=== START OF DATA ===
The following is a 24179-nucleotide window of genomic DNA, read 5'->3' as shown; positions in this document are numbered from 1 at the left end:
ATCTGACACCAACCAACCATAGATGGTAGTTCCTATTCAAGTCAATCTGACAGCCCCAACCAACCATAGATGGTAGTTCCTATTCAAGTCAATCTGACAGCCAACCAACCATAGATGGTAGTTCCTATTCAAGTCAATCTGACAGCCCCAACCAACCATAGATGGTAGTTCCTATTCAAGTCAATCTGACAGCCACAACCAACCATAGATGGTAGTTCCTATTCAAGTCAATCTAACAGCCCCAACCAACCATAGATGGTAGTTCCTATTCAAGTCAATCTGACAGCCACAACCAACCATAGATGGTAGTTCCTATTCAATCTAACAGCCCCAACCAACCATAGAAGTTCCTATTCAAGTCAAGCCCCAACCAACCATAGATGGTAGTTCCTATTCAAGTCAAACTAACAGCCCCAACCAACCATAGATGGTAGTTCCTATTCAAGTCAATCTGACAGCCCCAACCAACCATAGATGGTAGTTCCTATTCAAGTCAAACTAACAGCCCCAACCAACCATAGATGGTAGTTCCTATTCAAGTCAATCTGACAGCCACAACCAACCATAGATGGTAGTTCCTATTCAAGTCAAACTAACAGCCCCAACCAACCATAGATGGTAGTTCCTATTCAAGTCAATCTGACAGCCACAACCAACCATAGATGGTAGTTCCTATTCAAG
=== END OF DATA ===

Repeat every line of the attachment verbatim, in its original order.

The following is a 24179-nucleotide window of genomic DNA, read 5'->3' as shown; positions in this document are numbered from 1 at the left end:
ATCTGACACCAACCAACCATAGATGGTAGTTCCTATTCAAGTCAATCTGACAGCCCCAACCAACCATAGATGGTAGTTCCTATTCAAGTCAATCTGACAGCCAACCAACCATAGATGGTAGTTCCTATTCAAGTCAATCTGACAGCCCCAACCAACCATAGATGGTAGTTCCTATTCAAGTCAATCTGACAGCCACAACCAACCATAGATGGTAGTTCCTATTCAAGTCAATCTAACAGCCCCAACCAACCATAGATGGTAGTTCCTATTCAAGTCAATCTGACAGCCACAACCAACCATAGATGGTAGTTCCTATTCAATCTAACAGCCCCAACCAACCATAGAAGTTCCTATTCAAGTCAAGCCCCAACCAACCATAGATGGTAGTTCCTATTCAAGTCAAACTAACAGCCCCAACCAACCATAGATGGTAGTTCCTATTCAAGTCAATCTGACAGCCCCAACCAACCATAGATGGTAGTTCCTATTCAAGTCAAACTAACAGCCCCAACCAACCATAGATGGTAGTTCCTATTCAAGTCAATCTGACAGCCACAACCAACCATAGATGGTAGTTCCTATTCAAGTCAAACTAACAGCCCCAACCAACCATAGATGGTAGTTCCTATTCAAGTCAATCTGACAGCCACAACCAACCATAGATGGTAGTTCCTATTCAAG